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Sociogenomics, also known as social genomics, is the field of research that examines why and how different social factors and processes (e.g., social stress, conflict, isolation, attachment, etc.) affect the activity of the genome.[1][2] Social genomics as a field is very young (< 20 years old) and was spurred by the scientific understanding that the expression of genes to their gene products, though not the DNA sequence itself, is affected by the external environment.[3] Social genomics researchers have thus examined the role of social factors (e.g. isolation, rejection) on the expression of individual genes, or more commonly, clusters of many genes (i.e. gene profiles, or gene programs).


In the early 2000s, initial work on this topic was conducted in animal model systems, such as zebra finch, honeybee, and cichlid, by Gene E. Robinson[1][4] at the University of Illinois among others. In 2007, Steve Cole at UCLA published the first study of social factors, in this case social connection, on the immune cell gene expression among healthy older adults.[5] Shortly thereafter, a series of papers were published by Youssef Idaghdour and his colleagues looking at the role of environmental factors on gene expression throughout the genome where they found that only 5% of the variation in genomic expression was attributable to genetic factors (i.e. sequence variation in the genome) whereas, as much as half was due to the living environment of the individual, either urban or rural.[6] These studies set the stage for looking at environmental modulation of gene expression including social influences.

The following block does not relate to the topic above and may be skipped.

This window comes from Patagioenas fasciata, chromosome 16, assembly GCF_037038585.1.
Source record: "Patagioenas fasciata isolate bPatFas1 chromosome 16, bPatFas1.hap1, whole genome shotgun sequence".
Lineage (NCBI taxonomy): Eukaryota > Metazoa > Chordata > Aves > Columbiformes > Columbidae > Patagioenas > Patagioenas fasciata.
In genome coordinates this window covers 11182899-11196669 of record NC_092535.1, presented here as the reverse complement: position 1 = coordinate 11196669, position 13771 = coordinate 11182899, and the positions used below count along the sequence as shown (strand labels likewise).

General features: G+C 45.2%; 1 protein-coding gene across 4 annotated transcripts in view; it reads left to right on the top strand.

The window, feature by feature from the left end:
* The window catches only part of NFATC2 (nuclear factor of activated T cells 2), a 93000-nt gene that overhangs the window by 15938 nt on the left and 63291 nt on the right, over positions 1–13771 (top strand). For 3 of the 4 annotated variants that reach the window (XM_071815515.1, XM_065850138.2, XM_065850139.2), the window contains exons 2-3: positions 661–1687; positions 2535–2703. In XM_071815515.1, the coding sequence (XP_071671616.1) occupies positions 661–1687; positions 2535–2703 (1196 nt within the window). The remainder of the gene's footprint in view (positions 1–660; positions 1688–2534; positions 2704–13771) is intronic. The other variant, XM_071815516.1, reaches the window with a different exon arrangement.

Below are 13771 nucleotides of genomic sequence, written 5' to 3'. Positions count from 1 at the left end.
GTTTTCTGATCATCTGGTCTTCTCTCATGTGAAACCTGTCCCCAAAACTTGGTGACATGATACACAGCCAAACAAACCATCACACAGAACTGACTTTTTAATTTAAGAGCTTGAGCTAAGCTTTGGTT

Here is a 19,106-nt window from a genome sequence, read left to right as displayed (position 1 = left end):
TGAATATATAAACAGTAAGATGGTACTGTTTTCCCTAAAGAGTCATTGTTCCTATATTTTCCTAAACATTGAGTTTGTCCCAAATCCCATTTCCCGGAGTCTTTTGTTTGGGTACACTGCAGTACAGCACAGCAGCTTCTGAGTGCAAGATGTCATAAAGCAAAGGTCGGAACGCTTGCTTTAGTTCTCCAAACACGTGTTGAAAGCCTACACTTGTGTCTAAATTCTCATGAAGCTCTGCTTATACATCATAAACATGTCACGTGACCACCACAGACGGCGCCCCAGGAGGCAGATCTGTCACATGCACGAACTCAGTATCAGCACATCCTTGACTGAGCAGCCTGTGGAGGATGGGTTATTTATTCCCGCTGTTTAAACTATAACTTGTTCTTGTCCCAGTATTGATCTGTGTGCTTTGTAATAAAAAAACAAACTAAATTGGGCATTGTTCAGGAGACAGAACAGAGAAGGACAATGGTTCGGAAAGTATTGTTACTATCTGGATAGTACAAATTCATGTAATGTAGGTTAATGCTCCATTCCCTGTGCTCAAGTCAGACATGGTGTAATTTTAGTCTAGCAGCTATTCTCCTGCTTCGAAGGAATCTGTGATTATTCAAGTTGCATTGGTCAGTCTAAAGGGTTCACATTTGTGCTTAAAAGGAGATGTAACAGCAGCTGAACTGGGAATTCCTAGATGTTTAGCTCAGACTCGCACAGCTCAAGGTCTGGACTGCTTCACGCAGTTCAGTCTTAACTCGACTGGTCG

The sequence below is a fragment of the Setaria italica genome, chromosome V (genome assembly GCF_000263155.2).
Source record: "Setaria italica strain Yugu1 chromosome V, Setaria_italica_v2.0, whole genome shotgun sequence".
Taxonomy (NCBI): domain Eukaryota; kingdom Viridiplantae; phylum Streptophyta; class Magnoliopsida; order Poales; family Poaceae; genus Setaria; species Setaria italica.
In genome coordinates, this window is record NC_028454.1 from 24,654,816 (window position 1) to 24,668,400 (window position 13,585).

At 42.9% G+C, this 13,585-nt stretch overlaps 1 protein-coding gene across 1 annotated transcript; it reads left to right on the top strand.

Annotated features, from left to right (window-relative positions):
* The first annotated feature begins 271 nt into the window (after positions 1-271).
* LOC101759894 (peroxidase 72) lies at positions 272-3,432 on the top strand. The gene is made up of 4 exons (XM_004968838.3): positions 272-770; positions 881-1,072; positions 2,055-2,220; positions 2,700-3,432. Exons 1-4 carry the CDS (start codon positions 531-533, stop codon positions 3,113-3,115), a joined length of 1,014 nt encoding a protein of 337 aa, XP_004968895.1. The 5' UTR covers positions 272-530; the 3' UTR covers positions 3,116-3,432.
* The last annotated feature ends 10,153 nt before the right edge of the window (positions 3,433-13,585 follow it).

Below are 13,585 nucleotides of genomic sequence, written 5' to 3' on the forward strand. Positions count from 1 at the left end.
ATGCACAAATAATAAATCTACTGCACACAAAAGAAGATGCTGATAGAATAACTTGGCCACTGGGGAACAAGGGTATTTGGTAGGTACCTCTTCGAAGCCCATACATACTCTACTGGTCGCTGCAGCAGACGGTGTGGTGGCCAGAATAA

Biological pathways

The 23 pairs of DNA molecules called chromosomes contain the approximately 21,000 genes comprising the “human blueprint.” For this blueprint to have any biological affect however, it must be transcribed to RNA and then into proteins. This process of translation, or “turning on” of a gene to its final gene products is termed gene expression. Genetic expression is far from random, allowing the differentiation and specialization of different cell types with identical genomes. Transcription factors are the proteins which control gene expression, and they can either increase (i.e. an activator) or decrease (i.e. a repressor) expression. Multiple transcription factors exist that are responsive to the internal environment of the cell (e.g. to maintain cell differentiation), but several also appear to be responsive to external factors including several hormones, neurotransmitters, and growth factors. The sum total of genes expressed into RNA in a particular population of cells is referred to as the transcriptome.